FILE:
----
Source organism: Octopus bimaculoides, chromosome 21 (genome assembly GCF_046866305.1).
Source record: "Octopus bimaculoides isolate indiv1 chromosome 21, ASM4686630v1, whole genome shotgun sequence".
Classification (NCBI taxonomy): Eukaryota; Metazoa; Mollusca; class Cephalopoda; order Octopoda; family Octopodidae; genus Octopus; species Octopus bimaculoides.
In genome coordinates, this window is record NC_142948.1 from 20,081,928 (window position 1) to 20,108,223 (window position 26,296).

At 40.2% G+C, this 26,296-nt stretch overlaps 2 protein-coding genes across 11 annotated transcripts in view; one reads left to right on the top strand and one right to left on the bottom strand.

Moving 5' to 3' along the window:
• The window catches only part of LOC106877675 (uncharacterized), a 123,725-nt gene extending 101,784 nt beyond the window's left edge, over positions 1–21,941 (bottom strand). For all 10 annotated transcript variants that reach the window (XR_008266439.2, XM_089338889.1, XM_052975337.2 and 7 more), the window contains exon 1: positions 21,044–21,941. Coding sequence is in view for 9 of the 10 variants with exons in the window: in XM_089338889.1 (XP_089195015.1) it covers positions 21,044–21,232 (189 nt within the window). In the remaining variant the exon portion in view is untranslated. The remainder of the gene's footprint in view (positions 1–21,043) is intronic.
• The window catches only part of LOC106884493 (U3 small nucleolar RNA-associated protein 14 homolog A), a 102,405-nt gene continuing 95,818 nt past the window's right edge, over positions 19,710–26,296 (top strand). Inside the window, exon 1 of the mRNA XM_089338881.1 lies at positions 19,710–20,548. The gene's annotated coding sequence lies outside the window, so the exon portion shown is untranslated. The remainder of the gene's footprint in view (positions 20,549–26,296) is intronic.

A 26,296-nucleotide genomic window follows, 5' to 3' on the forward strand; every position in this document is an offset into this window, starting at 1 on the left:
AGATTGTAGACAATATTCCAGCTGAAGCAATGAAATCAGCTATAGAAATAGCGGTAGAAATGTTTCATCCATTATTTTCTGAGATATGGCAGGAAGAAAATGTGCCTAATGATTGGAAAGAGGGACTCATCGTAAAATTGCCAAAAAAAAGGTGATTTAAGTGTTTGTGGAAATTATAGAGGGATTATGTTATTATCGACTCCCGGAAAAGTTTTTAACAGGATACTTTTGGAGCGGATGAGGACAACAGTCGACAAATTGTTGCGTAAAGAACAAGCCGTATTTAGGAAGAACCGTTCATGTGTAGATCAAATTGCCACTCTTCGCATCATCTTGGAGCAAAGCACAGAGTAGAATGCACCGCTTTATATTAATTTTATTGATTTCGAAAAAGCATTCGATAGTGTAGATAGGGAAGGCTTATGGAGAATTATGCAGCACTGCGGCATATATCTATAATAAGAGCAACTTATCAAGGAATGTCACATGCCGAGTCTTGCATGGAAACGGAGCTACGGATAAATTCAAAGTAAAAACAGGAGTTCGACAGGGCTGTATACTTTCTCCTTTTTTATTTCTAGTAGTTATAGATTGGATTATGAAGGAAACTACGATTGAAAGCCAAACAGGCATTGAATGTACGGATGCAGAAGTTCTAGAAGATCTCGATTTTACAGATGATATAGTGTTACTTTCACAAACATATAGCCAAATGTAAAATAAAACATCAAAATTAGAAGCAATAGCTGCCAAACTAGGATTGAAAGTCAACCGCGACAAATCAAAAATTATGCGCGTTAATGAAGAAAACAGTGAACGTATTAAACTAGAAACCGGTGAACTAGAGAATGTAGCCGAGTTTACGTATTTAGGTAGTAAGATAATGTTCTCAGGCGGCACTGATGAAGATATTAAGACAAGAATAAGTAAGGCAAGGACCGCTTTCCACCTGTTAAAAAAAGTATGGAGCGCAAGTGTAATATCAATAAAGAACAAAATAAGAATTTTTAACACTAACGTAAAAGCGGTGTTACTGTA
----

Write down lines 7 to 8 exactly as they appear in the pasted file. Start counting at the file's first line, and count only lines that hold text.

• The window catches only part of LOC106877675 (uncharacterized), a 123,725-nt gene extending 101,784 nt beyond the window's left edge, over positions 1–21,941 (bottom strand). For all 10 annotated transcript variants that reach the window (XR_008266439.2, XM_089338889.1, XM_052975337.2 and 7 more), the window contains exon 1: positions 21,044–21,941. Coding sequence is in view for 9 of the 10 variants with exons in the window: in XM_089338889.1 (XP_089195015.1) it covers positions 21,044–21,232 (189 nt within the window). In the remaining variant the exon portion in view is untranslated. The remainder of the gene's footprint in view (positions 1–21,043) is intronic.
• The window catches only part of LOC106884493 (U3 small nucleolar RNA-associated protein 14 homolog A), a 102,405-nt gene continuing 95,818 nt past the window's right edge, over positions 19,710–26,296 (top strand). Inside the window, exon 1 of the mRNA XM_089338881.1 lies at positions 19,710–20,548. The gene's annotated coding sequence lies outside the window, so the exon portion shown is untranslated. The remainder of the gene's footprint in view (positions 20,549–26,296) is intronic.